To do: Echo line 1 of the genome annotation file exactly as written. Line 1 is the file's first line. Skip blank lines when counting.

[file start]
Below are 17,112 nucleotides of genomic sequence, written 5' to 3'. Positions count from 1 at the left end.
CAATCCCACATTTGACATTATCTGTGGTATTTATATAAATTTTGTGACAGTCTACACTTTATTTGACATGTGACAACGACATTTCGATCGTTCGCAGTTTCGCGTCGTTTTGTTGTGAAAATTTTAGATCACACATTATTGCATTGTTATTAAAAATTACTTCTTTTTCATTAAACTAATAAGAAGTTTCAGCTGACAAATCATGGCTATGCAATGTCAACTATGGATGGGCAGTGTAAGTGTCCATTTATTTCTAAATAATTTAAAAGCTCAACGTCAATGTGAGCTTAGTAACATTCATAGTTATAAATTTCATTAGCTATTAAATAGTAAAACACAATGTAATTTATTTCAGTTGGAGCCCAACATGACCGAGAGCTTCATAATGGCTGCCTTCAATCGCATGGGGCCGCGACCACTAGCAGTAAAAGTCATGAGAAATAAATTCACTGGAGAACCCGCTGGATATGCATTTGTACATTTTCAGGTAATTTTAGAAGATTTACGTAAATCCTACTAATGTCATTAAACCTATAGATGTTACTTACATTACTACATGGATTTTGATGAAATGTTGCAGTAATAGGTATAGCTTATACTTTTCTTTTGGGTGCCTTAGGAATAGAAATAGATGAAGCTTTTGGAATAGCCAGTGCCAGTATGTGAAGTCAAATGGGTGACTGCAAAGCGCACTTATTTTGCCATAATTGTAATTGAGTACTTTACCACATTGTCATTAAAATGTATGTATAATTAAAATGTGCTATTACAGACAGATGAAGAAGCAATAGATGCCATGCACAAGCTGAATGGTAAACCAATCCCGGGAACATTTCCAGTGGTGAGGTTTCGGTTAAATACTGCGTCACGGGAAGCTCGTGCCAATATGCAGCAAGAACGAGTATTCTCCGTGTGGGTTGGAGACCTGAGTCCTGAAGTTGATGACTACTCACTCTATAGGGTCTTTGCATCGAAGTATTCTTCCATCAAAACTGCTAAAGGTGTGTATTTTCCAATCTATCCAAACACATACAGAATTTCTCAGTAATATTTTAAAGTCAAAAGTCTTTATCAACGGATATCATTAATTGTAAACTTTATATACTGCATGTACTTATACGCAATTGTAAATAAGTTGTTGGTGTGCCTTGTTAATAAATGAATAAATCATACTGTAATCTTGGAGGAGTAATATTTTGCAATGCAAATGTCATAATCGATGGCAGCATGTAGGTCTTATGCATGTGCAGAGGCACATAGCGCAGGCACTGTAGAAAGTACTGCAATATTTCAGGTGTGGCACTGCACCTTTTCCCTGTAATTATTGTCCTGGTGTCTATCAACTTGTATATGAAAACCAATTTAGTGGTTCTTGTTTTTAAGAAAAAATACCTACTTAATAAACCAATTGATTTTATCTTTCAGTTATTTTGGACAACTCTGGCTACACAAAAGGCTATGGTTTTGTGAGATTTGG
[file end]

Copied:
Below are 17,112 nucleotides of genomic sequence, written 5' to 3'. Positions count from 1 at the left end.